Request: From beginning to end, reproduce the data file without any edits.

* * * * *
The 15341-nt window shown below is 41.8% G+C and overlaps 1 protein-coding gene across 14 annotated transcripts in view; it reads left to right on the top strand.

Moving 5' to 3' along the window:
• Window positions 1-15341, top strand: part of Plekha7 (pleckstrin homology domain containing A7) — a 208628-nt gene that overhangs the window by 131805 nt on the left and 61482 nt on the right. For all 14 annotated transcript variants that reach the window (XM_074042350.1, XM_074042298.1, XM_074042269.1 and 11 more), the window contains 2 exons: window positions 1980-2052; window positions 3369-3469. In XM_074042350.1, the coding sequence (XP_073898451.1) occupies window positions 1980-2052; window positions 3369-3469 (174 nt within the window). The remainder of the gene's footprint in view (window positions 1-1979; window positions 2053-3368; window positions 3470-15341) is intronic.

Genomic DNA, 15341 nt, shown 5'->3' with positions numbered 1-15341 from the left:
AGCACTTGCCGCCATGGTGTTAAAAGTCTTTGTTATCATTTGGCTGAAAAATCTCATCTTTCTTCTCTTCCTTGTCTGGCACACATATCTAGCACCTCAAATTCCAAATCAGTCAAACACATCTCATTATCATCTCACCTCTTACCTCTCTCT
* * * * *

The 15341-nt window shown below is 41.8% G+C and overlaps 1 protein-coding gene across 14 annotated transcripts in view; it reads left to right on the top strand.

Moving 5' to 3' along the window:
• Window positions 1-15341, top strand: part of Plekha7 (pleckstrin homology domain containing A7) — a 208628-nt gene that overhangs the window by 131805 nt on the left and 61482 nt on the right. For all 14 annotated transcript variants that reach the window (XM_074042350.1, XM_074042298.1, XM_074042269.1 and 11 more), the window contains 2 exons: window positions 1980-2052; window positions 3369-3469. In XM_074042350.1, the coding sequence (XP_073898451.1) occupies window positions 1980-2052; window positions 3369-3469 (174 nt within the window). The remainder of the gene's footprint in view (window positions 1-1979; window positions 2053-3368; window positions 3470-15341) is intronic.

Genomic DNA, 15341 nt, shown 5'->3' with positions numbered 1-15341 from the left:
AGCACTTGCCGCCATGGTGTTAAAAGTCTTTGTTATCATTTGGCTGAAAAATCTCATCTTTCTTCTCTTCCTTGTCTGGCACACATATCTAGCACCTCAAATTCCAAATCAGTCAAACACATCTCATTATCATCTCACCTCTTACCTCTCTCT